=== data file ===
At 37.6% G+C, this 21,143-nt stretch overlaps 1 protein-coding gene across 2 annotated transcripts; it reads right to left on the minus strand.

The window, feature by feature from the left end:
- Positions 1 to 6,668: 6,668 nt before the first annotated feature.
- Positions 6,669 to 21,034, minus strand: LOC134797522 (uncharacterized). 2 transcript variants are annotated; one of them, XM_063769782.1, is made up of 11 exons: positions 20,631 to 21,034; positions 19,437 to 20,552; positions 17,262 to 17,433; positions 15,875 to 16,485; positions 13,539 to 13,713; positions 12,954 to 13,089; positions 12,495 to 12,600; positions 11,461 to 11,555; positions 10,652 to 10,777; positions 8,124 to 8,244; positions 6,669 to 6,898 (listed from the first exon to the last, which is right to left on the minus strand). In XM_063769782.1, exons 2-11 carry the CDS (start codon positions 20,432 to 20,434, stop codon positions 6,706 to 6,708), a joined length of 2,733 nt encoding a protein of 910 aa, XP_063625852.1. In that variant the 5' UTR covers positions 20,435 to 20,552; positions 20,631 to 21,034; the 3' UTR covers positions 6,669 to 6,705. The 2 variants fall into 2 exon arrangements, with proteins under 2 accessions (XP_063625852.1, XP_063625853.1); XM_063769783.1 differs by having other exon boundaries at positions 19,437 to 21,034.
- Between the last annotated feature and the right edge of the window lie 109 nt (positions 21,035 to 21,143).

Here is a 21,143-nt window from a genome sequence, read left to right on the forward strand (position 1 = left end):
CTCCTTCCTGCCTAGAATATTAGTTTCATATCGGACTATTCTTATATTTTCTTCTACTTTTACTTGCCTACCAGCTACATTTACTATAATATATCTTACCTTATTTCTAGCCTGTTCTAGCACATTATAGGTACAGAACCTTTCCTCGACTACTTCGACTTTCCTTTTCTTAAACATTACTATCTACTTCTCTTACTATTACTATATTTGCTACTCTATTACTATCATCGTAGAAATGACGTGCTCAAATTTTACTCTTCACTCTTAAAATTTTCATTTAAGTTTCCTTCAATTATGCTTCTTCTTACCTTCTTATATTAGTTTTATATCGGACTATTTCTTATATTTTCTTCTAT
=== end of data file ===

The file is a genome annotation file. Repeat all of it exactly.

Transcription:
At 37.6% G+C, this 21,143-nt stretch overlaps 1 protein-coding gene across 2 annotated transcripts; it reads right to left on the minus strand.

The window, feature by feature from the left end:
- Positions 1 to 6,668: 6,668 nt before the first annotated feature.
- Positions 6,669 to 21,034, minus strand: LOC134797522 (uncharacterized). 2 transcript variants are annotated; one of them, XM_063769782.1, is made up of 11 exons: positions 20,631 to 21,034; positions 19,437 to 20,552; positions 17,262 to 17,433; positions 15,875 to 16,485; positions 13,539 to 13,713; positions 12,954 to 13,089; positions 12,495 to 12,600; positions 11,461 to 11,555; positions 10,652 to 10,777; positions 8,124 to 8,244; positions 6,669 to 6,898 (listed from the first exon to the last, which is right to left on the minus strand). In XM_063769782.1, exons 2-11 carry the CDS (start codon positions 20,432 to 20,434, stop codon positions 6,706 to 6,708), a joined length of 2,733 nt encoding a protein of 910 aa, XP_063625852.1. In that variant the 5' UTR covers positions 20,435 to 20,552; positions 20,631 to 21,034; the 3' UTR covers positions 6,669 to 6,705. The 2 variants fall into 2 exon arrangements, with proteins under 2 accessions (XP_063625852.1, XP_063625853.1); XM_063769783.1 differs by having other exon boundaries at positions 19,437 to 21,034.
- Between the last annotated feature and the right edge of the window lie 109 nt (positions 21,035 to 21,143).

Here is a 21,143-nt window from a genome sequence, read left to right on the forward strand (position 1 = left end):
CTCCTTCCTGCCTAGAATATTAGTTTCATATCGGACTATTCTTATATTTTCTTCTACTTTTACTTGCCTACCAGCTACATTTACTATAATATATCTTACCTTATTTCTAGCCTGTTCTAGCACATTATAGGTACAGAACCTTTCCTCGACTACTTCGACTTTCCTTTTCTTAAACATTACTATCTACTTCTCTTACTATTACTATATTTGCTACTCTATTACTATCATCGTAGAAATGACGTGCTCAAATTTTACTCTTCACTCTTAAAATTTTCATTTAAGTTTCCTTCAATTATGCTTCTTCTTACCTTCTTATATTAGTTTTATATCGGACTATTTCTTATATTTTCTTCTAT